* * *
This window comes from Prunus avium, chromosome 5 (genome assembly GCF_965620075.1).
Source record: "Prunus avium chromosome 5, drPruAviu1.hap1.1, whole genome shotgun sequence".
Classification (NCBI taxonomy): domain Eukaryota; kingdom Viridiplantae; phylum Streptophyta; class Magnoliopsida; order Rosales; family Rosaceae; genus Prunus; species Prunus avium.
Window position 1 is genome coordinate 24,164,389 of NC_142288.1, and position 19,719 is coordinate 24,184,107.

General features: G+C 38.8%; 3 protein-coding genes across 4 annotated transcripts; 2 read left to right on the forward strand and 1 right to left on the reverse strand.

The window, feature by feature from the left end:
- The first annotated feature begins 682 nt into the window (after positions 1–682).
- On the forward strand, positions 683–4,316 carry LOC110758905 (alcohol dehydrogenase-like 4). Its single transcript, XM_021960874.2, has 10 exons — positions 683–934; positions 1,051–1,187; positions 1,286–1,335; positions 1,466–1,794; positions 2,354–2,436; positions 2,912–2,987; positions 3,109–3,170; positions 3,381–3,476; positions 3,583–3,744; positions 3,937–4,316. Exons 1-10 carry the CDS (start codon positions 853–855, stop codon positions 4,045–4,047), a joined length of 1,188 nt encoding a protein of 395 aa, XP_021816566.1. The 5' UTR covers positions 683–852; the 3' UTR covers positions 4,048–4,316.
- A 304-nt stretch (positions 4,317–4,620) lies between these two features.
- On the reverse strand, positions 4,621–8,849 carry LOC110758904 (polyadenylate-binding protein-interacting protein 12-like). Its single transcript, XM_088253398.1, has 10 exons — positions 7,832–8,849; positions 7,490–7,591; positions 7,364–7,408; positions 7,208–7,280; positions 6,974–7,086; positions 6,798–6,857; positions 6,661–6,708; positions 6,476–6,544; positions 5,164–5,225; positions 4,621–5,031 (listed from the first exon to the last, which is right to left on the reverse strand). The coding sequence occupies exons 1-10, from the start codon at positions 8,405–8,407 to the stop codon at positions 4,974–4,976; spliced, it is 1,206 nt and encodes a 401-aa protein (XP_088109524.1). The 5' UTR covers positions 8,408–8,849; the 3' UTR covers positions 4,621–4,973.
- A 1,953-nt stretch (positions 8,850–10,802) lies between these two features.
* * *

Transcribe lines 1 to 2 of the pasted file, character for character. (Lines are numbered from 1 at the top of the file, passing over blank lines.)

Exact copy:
This window comes from Prunus avium, chromosome 5 (genome assembly GCF_965620075.1).
Source record: "Prunus avium chromosome 5, drPruAviu1.hap1.1, whole genome shotgun sequence".